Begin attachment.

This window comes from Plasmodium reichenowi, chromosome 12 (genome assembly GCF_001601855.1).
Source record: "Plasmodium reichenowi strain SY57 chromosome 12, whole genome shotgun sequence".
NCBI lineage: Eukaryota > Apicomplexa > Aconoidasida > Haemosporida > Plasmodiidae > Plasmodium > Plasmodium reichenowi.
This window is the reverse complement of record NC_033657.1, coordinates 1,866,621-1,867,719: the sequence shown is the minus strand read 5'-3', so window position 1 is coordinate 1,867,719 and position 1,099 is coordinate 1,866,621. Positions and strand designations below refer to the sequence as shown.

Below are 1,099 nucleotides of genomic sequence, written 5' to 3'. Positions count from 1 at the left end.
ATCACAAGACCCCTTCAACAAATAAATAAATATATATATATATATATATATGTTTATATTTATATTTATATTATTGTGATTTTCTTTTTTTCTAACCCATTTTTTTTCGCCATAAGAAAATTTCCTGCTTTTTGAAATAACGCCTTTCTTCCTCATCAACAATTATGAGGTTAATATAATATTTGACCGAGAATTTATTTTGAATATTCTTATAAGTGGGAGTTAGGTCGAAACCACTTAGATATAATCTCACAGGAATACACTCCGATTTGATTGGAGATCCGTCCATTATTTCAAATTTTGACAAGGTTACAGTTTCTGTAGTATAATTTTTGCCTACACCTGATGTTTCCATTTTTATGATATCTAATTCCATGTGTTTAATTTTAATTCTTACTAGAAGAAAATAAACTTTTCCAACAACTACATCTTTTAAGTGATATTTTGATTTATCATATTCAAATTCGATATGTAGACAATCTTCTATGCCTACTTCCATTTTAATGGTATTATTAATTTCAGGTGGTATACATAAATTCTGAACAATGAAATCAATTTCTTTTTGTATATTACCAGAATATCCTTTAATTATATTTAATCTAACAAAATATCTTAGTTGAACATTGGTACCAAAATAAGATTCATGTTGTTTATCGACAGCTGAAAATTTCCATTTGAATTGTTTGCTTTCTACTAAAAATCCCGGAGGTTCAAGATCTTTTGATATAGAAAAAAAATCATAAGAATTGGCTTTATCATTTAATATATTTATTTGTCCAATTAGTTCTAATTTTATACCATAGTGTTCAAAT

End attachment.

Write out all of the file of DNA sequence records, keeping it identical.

This window comes from Plasmodium reichenowi, chromosome 12 (genome assembly GCF_001601855.1).
Source record: "Plasmodium reichenowi strain SY57 chromosome 12, whole genome shotgun sequence".
NCBI lineage: Eukaryota > Apicomplexa > Aconoidasida > Haemosporida > Plasmodiidae > Plasmodium > Plasmodium reichenowi.
This window is the reverse complement of record NC_033657.1, coordinates 1,866,621-1,867,719: the sequence shown is the minus strand read 5'-3', so window position 1 is coordinate 1,867,719 and position 1,099 is coordinate 1,866,621. Positions and strand designations below refer to the sequence as shown.

Below are 1,099 nucleotides of genomic sequence, written 5' to 3'. Positions count from 1 at the left end.
ATCACAAGACCCCTTCAACAAATAAATAAATATATATATATATATATATATGTTTATATTTATATTTATATTATTGTGATTTTCTTTTTTTCTAACCCATTTTTTTTCGCCATAAGAAAATTTCCTGCTTTTTGAAATAACGCCTTTCTTCCTCATCAACAATTATGAGGTTAATATAATATTTGACCGAGAATTTATTTTGAATATTCTTATAAGTGGGAGTTAGGTCGAAACCACTTAGATATAATCTCACAGGAATACACTCCGATTTGATTGGAGATCCGTCCATTATTTCAAATTTTGACAAGGTTACAGTTTCTGTAGTATAATTTTTGCCTACACCTGATGTTTCCATTTTTATGATATCTAATTCCATGTGTTTAATTTTAATTCTTACTAGAAGAAAATAAACTTTTCCAACAACTACATCTTTTAAGTGATATTTTGATTTATCATATTCAAATTCGATATGTAGACAATCTTCTATGCCTACTTCCATTTTAATGGTATTATTAATTTCAGGTGGTATACATAAATTCTGAACAATGAAATCAATTTCTTTTTGTATATTACCAGAATATCCTTTAATTATATTTAATCTAACAAAATATCTTAGTTGAACATTGGTACCAAAATAAGATTCATGTTGTTTATCGACAGCTGAAAATTTCCATTTGAATTGTTTGCTTTCTACTAAAAATCCCGGAGGTTCAAGATCTTTTGATATAGAAAAAAAATCATAAGAATTGGCTTTATCATTTAATATATTTATTTGTCCAATTAGTTCTAATTTTATACCATAGTGTTCAAAT